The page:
For 17 years, the museum's 21-and-under battle of the bands has served as a springboard for young Northwest musicians at a pivotal juncture in their lives.
Two hours before going on stage, Carter Prince is a wreck. The creeping preshow anxiety isn’t new — it kicks in even before his usual gigs playing to “a bunch of drunk people” in University District basements. Tonight, however, there’s more at stake for his band Strawberry Mountain than just soundtracking some underclassmen’s Saturday night.
But once the sprawling psych-rock collective — stripped down to an almost lean six-piece this evening — takes the biggest stage it has ever played at MoPOP’s Sound Off! competition, nerves don’t seem to be a problem. Between their flurry of manic pop melodies and delirious electronic samples, Prince remarks on how weird it is to have so much room on an actual stage — so different from their usual cramped house parties.
“We can’t play bars. We’re used to basements and houses,” the mop-topped 20-year-old says. “We’re squandering it. We should be running around in circles.”
Stage laps or no, their tropical avant-pop tunes impressed the judges of MoPOP staffers, teen members of its Youth Advisory Board and local industry folk enough to advance to the finals Saturday, March 3 in the museum’s Sky Church. Now in its 17th year, the annual 21-and-under battle of the bands has served as a springboard for young Northwest artists like Prince forging their way into the local scene. The competition has given a platform to local luminaries including Sol, Cosmos, Manatee Commune, Dave B and countless others over the years, and Prince — a soon-to-be college dropout ready to chase a career in music — is determined to make the most of it.
“It definitely felt validating,” says Prince days after the semifinals win. “I’ve always felt on the fringes of the Seattle music scene.”
While Strawberry Mountain still has to duke it out with Olympia singer-songwriter Micaiah Sawyer and two other acts on Saturday, that sense of validation is common among past Sound Off! winners. In 2013, gospel-tinged rapper Dave B actually lost in the semifinals before winning the competition as a wild card. Five years (and a lot of grassroots work) later, he spent part of his winter opening for Macklemore in front of thousands of fans. “It helps legitimize you to people,” he says. “People are like ‘Oh, this guy’s not just uploading songs on the internet. … He actually had a platform.’”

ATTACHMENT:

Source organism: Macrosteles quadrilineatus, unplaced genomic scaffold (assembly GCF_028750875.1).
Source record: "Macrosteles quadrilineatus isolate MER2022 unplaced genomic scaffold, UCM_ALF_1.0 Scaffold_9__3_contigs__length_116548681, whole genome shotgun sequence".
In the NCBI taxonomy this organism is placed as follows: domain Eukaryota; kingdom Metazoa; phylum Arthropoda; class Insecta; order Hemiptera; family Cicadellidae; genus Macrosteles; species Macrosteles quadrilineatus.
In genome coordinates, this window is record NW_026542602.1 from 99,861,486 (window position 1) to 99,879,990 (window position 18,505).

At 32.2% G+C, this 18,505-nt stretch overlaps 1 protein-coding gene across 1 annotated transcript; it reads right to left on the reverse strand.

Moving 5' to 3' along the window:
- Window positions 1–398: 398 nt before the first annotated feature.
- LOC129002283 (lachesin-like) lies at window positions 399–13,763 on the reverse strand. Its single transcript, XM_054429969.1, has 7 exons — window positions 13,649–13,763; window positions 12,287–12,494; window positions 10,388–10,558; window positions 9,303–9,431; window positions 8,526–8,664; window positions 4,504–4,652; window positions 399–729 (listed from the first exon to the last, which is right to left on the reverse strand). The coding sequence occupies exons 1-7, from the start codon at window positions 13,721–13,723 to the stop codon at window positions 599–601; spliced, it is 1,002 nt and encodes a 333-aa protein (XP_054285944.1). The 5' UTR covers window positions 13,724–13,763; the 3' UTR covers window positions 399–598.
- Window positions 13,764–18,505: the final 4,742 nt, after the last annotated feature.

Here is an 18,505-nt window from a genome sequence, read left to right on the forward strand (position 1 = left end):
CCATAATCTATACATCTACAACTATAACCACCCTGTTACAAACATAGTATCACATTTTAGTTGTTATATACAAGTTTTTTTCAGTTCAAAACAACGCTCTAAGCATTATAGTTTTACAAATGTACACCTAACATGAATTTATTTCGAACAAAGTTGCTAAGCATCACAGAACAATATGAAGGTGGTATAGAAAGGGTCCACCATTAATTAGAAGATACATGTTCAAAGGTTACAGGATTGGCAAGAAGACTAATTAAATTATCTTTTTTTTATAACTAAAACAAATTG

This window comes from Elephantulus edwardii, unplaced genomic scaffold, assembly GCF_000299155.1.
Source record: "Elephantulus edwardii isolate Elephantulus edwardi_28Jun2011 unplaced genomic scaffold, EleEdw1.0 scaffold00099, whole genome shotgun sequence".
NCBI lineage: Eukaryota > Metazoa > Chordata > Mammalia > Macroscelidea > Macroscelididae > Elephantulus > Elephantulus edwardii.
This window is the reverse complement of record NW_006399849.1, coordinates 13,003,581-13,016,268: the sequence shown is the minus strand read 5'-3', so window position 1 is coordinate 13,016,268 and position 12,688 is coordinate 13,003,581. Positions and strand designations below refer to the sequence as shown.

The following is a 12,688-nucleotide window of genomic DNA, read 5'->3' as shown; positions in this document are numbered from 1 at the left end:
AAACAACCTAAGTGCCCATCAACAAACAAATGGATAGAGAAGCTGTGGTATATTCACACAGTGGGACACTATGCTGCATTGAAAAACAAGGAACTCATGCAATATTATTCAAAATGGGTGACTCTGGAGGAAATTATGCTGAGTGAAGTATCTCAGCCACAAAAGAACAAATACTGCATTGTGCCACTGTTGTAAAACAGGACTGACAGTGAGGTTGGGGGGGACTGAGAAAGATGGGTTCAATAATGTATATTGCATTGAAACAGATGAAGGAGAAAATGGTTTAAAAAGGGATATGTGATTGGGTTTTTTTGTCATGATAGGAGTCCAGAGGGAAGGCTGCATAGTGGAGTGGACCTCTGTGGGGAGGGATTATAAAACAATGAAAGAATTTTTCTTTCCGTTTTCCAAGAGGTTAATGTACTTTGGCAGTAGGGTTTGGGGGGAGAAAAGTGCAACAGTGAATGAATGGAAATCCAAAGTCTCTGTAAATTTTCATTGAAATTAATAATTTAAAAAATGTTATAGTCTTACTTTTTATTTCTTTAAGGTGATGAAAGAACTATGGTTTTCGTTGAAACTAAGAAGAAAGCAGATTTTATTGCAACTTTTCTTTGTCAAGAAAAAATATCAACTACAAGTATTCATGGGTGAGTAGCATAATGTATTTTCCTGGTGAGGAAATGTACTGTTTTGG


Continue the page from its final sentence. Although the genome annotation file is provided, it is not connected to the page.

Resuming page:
Most Read Entertainment Stories
- At historic Royal Esquire Club, members add new energy amid a changing Seattle
- Gloria Vanderbilt, heiress, jeans queen, dies at 95 VIEW
- Books by Steve Jobs' daughter, Robert Galbraith (aka J.K. Rowling) among our Paperback Picks VIEW
- Prohibition-era murals discovered during renovations of former Louisa Hotel VIEW
- 'No-No Boy' went from unknown book to classic thanks to UW Press and Asian American writers. Now, it's at the center of a controversy.
Last year’s winner, and Prince’s former jam buddy, Jason McCue certainly made good on his Sound Off! prize package. After winning slots at Bumbershoot, Timber! and Northwest Folklife festivals (add Upstream to this year’s mix), the singer-songwriter had his impressively woven new concept album, “PANGAEA,” professionally mixed and mastered — not a cheap endeavor, especially for a college student — with the studio time Sound Off! gave him. McCue, who inspired Prince to enter, credits Sound Off! with inching open industry doors for him and making connections with other musicians and local players like KEXP, which is sponsoring his March 9 release show at Washington Hall. Fellow Sound Off! alum Falon Sierra joins him on the bill.
“Sound Off! made me a whole lot of friends,” McCue says. “All of the relationships that Sound Off! allows you to foster, that in itself is worth it to me.”
Days after playing the opening night of this year’s competition, a Sound Off! connection helped Strawberry Mountain land its first show with a touring band Prince admires (psych-pop songsmith Dent May). Win or lose, he’ll check off at least one more bucket list item as all four finalists get to record coveted live performances in KEXP’s studio. “I’ve dreamed of getting a KEXP session my whole life,” Prince says.
As a relative newcomer to Washington, the 21-year-old Sawyer didn’t understand where Sound Off! could take her until she was named one of 12 semifinalists (winnowed down from more than 100 eligible submissions). “I didn’t even know what Bumbershoot was,” the Arizona native admits. “My brothers were like, ‘What?! You could play Bumbershoot?’ I’m like ‘Yeah. That’s cool, right?'”
Should Sawyer emerge from the final four this weekend, it would certainly be a step up from the busking and coffee shop open mics the folk-rock bandleader was relegated to before turning 21. While underage musicians are often left out of Seattle bar gigs, programs like Sound Off!, the Vera Project and STG’s More Music @ the Moore (not to mention the DIY circuit) provide critical artist development opportunities. Robert Rutherford, MoPOP’s public engagement producer, says Sound Off! is part of the “larger cosmology of youth programs” the museum partners in — including Mastering the Hustle workshops and The Residency with Macklemore and Ryan Lewis.
A Sound Off! win hardly guarantees music industry success (nor does an early exit preclude it). But if nothing else, it’s a nice stepping stone and inspiring experience for young artists at a pivotal juncture in their lives.
“I got offstage and immediately started hugging all my friends and family, who were really proud of me. It was overwhelming,” Sawyer says. “I’ll never forget that feeling.”
MoPOP’s Sound Off! Finals, 7 p.m. Saturday, March 3; Sky Church at MoPOP, 325 Fifth Ave. N., Seattle; $5-$14 (mopop.org)